Here are your Apple news items and rumors for Wednesday:
Uncle Sam Slaps Down AT&T/T-Mobile: The U.S. government moved to block AT&T‘s (NYSE:T) merger with Deutsche Telekom’s T-Mobile USA on Wednesday. An antitrust complaint was filed that claims the merger would “substantially lessen competition,” according to a report at Bloomberg. “AT&T’s elimination of T-Mobile as an independent, low-priced rival would remove a significant competitive force from the market,” the filing reads. AT&T shares fell more than 3% on Wednesday morning following the announcement. While AT&T’s shareholders are undoubtedly disappointed by this development, it comes as good news to Verizon (NYSE:VZ), Sprint (NYSE:S) and numerous small telecoms.
iCloudless Skies for iPhone, iPad Users: For anyone excited about having streaming access on their Apple (NASDAQ:AAPL) iPhone and iPad to all the music and movies stored in their iTunes via the new iCloud service, you’re in for a rude awakening. iTunes Match and iCloud do not stream content to Apple’s portable devices. The lack of streaming support was confirmed in a Tuesday report at All Things Digital. What iOS users will be able to do is access their stored library of media through iTunes Match, then download it directly to their device. This distinguishes iCloud from competitors like Google (NASDAQ:GOOG) and Amazon‘s (NASDAQ:AMZN) cloud services.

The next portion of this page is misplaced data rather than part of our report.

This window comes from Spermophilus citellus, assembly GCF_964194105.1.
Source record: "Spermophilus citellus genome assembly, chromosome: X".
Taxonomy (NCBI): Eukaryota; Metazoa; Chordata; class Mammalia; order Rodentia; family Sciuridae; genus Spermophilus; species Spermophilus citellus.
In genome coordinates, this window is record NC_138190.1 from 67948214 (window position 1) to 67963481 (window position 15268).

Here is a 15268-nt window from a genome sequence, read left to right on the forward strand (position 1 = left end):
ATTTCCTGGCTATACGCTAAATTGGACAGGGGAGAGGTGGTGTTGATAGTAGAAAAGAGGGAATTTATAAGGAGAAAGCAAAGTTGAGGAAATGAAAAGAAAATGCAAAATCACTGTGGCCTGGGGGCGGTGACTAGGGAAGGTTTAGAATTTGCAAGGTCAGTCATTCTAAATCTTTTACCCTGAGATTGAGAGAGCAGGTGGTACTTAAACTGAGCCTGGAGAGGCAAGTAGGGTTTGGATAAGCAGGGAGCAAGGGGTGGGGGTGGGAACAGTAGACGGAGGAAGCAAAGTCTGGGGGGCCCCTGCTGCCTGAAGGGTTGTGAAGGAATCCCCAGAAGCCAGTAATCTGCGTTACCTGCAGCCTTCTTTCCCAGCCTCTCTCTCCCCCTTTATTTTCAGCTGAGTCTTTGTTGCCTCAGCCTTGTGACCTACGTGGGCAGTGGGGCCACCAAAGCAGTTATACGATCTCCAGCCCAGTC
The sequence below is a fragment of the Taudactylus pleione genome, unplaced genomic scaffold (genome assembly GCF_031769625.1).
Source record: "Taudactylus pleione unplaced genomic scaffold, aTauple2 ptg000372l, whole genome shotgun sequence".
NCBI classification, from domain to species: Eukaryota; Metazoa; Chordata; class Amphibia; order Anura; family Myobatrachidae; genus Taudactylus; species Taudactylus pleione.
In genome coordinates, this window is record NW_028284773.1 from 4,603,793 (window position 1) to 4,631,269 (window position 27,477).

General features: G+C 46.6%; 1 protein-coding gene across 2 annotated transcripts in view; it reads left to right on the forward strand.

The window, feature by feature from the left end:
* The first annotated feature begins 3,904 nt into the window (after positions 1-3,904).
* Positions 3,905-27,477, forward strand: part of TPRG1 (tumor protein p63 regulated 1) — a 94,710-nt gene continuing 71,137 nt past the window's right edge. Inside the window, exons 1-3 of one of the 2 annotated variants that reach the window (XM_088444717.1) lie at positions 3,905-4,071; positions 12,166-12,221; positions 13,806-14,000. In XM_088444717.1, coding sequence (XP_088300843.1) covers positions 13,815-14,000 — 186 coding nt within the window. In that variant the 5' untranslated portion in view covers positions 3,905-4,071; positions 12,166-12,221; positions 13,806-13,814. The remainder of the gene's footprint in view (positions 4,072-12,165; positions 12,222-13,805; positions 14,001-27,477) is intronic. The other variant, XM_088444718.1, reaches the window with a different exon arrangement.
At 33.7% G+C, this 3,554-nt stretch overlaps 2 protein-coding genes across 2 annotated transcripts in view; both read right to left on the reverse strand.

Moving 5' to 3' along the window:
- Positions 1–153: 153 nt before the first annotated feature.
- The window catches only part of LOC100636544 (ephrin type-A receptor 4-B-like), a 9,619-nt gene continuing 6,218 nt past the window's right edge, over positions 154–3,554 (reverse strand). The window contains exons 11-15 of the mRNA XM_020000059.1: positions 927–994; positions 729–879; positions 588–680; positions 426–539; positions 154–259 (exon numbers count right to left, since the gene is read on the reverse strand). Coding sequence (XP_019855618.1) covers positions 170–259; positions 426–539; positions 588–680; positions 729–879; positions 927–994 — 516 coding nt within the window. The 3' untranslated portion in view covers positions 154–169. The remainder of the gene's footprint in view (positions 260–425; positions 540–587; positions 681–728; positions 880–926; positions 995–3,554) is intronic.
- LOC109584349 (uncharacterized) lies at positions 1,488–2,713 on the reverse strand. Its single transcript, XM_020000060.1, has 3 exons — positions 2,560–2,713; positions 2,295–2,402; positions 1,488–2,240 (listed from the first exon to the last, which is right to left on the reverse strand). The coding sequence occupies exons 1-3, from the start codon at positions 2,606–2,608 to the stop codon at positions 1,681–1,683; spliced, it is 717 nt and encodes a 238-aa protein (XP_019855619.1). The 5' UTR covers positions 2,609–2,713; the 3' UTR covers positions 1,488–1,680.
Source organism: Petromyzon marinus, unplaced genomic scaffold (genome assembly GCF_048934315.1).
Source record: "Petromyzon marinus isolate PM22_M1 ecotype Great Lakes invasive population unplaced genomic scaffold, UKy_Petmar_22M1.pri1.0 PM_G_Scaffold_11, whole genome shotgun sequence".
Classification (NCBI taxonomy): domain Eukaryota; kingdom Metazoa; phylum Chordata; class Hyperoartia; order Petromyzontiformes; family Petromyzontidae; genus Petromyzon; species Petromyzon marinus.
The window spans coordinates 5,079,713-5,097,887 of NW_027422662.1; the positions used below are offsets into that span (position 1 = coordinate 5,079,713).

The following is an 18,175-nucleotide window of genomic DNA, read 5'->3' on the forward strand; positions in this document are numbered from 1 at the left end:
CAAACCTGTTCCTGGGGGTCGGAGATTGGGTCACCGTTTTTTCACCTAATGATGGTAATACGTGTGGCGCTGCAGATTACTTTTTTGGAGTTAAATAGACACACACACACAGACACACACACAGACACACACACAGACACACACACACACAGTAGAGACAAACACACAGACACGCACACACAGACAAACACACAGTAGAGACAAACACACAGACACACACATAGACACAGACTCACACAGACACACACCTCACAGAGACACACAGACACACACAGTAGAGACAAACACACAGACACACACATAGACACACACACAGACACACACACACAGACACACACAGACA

Turn Left at Low-Cost Garmin Navigation App: Up until now, Garmin‘s (NASDAQ:GRMN) GPS app for the iPhone and iPad has been one expensive piece of technology, running users $60 for a single download. Realizing that’s an untenable business model for a company whose technology is slowly being outmoded, Garming has introduced the Garmin StreetPilot onDemand app. The new GPS navigation program uses a subscription pay model rather than a flat fee, running users 99 cents per month. This lighter version of StreetPilot provides public transportation info for 31 cities and does spoken turn-by-turn directions in the vintage Garmin style. Of course, GPS navigation tools with spoken turn-by-turn directions come free in some Android phones, such as HTC’s Thunderbolt. Consumers tend to like things that cost nothing more than they like things that cost a dollar. Garmin should explore that.